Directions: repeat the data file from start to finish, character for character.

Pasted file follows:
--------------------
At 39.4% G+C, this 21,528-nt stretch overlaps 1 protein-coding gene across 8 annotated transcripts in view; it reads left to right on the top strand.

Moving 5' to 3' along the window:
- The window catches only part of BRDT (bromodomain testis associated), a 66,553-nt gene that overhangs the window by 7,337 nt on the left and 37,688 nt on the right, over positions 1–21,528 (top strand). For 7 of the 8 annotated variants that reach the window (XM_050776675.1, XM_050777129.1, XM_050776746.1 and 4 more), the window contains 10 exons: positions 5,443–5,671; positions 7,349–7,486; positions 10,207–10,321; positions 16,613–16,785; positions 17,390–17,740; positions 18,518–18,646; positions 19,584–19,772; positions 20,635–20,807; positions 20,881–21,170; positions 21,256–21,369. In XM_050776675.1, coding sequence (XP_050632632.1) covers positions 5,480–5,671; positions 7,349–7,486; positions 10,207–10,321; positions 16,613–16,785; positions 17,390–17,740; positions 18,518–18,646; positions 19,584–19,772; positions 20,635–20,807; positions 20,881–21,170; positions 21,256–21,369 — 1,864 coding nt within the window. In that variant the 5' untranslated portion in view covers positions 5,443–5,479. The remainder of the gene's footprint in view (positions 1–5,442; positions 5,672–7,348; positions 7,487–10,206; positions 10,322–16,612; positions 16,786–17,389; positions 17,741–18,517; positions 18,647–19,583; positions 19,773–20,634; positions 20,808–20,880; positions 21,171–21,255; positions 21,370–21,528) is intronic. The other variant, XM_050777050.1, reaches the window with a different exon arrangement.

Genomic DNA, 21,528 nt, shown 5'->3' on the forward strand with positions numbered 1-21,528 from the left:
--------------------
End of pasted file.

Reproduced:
At 39.4% G+C, this 21,528-nt stretch overlaps 1 protein-coding gene across 8 annotated transcripts in view; it reads left to right on the top strand.

Moving 5' to 3' along the window:
- The window catches only part of BRDT (bromodomain testis associated), a 66,553-nt gene that overhangs the window by 7,337 nt on the left and 37,688 nt on the right, over positions 1–21,528 (top strand). For 7 of the 8 annotated variants that reach the window (XM_050776675.1, XM_050777129.1, XM_050776746.1 and 4 more), the window contains 10 exons: positions 5,443–5,671; positions 7,349–7,486; positions 10,207–10,321; positions 16,613–16,785; positions 17,390–17,740; positions 18,518–18,646; positions 19,584–19,772; positions 20,635–20,807; positions 20,881–21,170; positions 21,256–21,369. In XM_050776675.1, coding sequence (XP_050632632.1) covers positions 5,480–5,671; positions 7,349–7,486; positions 10,207–10,321; positions 16,613–16,785; positions 17,390–17,740; positions 18,518–18,646; positions 19,584–19,772; positions 20,635–20,807; positions 20,881–21,170; positions 21,256–21,369 — 1,864 coding nt within the window. In that variant the 5' untranslated portion in view covers positions 5,443–5,479. The remainder of the gene's footprint in view (positions 1–5,442; positions 5,672–7,348; positions 7,487–10,206; positions 10,322–16,612; positions 16,786–17,389; positions 17,741–18,517; positions 18,647–19,583; positions 19,773–20,634; positions 20,808–20,880; positions 21,171–21,255; positions 21,370–21,528) is intronic. The other variant, XM_050777050.1, reaches the window with a different exon arrangement.

Genomic DNA, 21,528 nt, shown 5'->3' on the forward strand with positions numbered 1-21,528 from the left: